Senat has failed to live up to expectations thus far in his career, but there could be a revival with a new regime and defensive system. There isn’t much sense in keeping Senat and Davison, and based on last year’s snap distribution, the former seems expendable. He performed respectably his rookie year but hasn’t ascended as quickly as once hoped. Still, there is reason to believe he can find a role in this new defense.
Means played under some of Atlanta’s coaches during his time with the Ravens, which should aid in his learning of the Falcons’ new defense. He set single-season career-highs in total tackles (38), sacks (3.0), quarterback hits (six), and forced fumbles (two) in 16 games with 11 starts at defensive end for the Falcons in 2020.
Bullard spent last season with the Seahawks, where he was an effective interior presence in Seattle’s pass rush. Even though he didn’t record a sack, the pressure produced was obvious. In 11 career starts and 61 career games, he has 3.5 sacks, 13 TFLs, 14 quarterback hits, and a forced fumble. Bullard could be a fringe player, but his experiences in a 3-4 and 4-3 defense make his versatility valuable and likely a final member of the 53-man roster.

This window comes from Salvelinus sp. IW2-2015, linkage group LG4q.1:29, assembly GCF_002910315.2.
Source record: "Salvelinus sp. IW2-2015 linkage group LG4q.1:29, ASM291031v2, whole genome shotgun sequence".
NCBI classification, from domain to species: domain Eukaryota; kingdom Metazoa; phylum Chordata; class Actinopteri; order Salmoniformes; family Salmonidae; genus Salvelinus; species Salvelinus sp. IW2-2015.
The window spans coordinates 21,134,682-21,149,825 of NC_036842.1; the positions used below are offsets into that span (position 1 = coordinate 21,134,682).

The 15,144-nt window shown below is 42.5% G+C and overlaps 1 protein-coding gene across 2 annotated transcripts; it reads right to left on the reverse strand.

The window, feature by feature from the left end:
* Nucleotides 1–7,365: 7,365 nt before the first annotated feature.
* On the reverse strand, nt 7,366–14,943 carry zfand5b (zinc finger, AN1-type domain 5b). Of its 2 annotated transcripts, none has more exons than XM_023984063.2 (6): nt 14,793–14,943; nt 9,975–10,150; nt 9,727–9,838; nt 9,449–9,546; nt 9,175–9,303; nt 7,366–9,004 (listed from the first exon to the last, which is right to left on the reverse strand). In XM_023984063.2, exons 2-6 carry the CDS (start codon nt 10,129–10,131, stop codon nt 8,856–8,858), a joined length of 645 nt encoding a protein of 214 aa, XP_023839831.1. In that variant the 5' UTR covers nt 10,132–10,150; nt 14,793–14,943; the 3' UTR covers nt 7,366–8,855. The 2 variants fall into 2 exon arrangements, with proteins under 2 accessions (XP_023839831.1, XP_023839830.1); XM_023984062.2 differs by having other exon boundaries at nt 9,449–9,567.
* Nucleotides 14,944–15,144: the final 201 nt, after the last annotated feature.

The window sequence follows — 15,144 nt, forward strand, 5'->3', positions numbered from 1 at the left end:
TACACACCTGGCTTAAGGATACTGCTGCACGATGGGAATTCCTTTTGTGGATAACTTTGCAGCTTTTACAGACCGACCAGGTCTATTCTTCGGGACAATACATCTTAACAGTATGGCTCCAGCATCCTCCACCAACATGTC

Cominsky is someone I’m really excited to see in this new-look Falcons defense, given his elite athleticism for his size. He can play on the edge in base personnel and kick inside to rush the passer next to Jarrett in sub-package personnel. I would almost guarantee that Cominsky is a lock to make this roster, and I believe he has the potential to break out in the first year under Pees. I wouldn’t be shocked if he started in base packages as a five-technique with Jarrett as a three-technique and Davison in a zero or one-technique.